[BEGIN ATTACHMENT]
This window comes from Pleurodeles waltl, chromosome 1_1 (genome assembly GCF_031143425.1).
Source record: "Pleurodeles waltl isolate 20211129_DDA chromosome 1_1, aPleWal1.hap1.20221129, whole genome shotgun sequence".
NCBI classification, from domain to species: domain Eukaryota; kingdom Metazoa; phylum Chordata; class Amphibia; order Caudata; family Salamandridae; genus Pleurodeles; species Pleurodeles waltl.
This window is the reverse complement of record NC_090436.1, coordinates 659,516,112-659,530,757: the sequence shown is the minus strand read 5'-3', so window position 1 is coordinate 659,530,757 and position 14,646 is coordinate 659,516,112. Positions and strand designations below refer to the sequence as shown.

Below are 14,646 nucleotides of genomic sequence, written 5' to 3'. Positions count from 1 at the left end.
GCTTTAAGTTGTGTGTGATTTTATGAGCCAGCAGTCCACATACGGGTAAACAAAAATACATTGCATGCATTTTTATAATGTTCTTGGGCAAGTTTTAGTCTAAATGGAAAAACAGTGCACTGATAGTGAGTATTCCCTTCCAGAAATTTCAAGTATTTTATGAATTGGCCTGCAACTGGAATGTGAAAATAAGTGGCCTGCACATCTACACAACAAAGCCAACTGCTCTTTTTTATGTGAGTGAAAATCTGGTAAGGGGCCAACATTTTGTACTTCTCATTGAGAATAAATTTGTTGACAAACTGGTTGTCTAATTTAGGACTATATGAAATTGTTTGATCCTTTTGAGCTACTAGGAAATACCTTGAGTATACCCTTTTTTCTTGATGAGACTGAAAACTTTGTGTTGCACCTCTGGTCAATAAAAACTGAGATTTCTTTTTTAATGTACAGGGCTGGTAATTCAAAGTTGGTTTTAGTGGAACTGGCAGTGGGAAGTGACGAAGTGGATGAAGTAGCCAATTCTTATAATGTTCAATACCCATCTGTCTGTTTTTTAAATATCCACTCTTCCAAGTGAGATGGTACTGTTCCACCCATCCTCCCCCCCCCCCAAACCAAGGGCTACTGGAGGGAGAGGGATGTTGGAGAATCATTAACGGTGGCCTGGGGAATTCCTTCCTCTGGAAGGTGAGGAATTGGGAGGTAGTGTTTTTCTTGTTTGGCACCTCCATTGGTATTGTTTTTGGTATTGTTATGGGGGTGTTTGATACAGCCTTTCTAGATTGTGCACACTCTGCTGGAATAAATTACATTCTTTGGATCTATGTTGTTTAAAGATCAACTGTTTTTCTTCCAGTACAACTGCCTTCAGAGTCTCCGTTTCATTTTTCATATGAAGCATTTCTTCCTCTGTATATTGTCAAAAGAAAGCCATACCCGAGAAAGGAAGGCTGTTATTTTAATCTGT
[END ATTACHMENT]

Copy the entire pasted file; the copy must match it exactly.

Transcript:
This window comes from Pleurodeles waltl, chromosome 1_1 (genome assembly GCF_031143425.1).
Source record: "Pleurodeles waltl isolate 20211129_DDA chromosome 1_1, aPleWal1.hap1.20221129, whole genome shotgun sequence".
NCBI classification, from domain to species: domain Eukaryota; kingdom Metazoa; phylum Chordata; class Amphibia; order Caudata; family Salamandridae; genus Pleurodeles; species Pleurodeles waltl.
This window is the reverse complement of record NC_090436.1, coordinates 659,516,112-659,530,757: the sequence shown is the minus strand read 5'-3', so window position 1 is coordinate 659,530,757 and position 14,646 is coordinate 659,516,112. Positions and strand designations below refer to the sequence as shown.

Below are 14,646 nucleotides of genomic sequence, written 5' to 3'. Positions count from 1 at the left end.
GCTTTAAGTTGTGTGTGATTTTATGAGCCAGCAGTCCACATACGGGTAAACAAAAATACATTGCATGCATTTTTATAATGTTCTTGGGCAAGTTTTAGTCTAAATGGAAAAACAGTGCACTGATAGTGAGTATTCCCTTCCAGAAATTTCAAGTATTTTATGAATTGGCCTGCAACTGGAATGTGAAAATAAGTGGCCTGCACATCTACACAACAAAGCCAACTGCTCTTTTTTATGTGAGTGAAAATCTGGTAAGGGGCCAACATTTTGTACTTCTCATTGAGAATAAATTTGTTGACAAACTGGTTGTCTAATTTAGGACTATATGAAATTGTTTGATCCTTTTGAGCTACTAGGAAATACCTTGAGTATACCCTTTTTTCTTGATGAGACTGAAAACTTTGTGTTGCACCTCTGGTCAATAAAAACTGAGATTTCTTTTTTAATGTACAGGGCTGGTAATTCAAAGTTGGTTTTAGTGGAACTGGCAGTGGGAAGTGACGAAGTGGATGAAGTAGCCAATTCTTATAATGTTCAATACCCATCTGTCTGTTTTTTAAATATCCACTCTTCCAAGTGAGATGGTACTGTTCCACCCATCCTCCCCCCCCCCCAAACCAAGGGCTACTGGAGGGAGAGGGATGTTGGAGAATCATTAACGGTGGCCTGGGGAATTCCTTCCTCTGGAAGGTGAGGAATTGGGAGGTAGTGTTTTTCTTGTTTGGCACCTCCATTGGTATTGTTTTTGGTATTGTTATGGGGGTGTTTGATACAGCCTTTCTAGATTGTGCACACTCTGCTGGAATAAATTACATTCTTTGGATCTATGTTGTTTAAAGATCAACTGTTTTTCTTCCAGTACAACTGCCTTCAGAGTCTCCGTTTCATTTTTCATATGAAGCATTTCTTCCTCTGTATATTGTCAAAAGAAAGCCATACCCGAGAAAGGAAGGCTGTTATTTTAATCTGT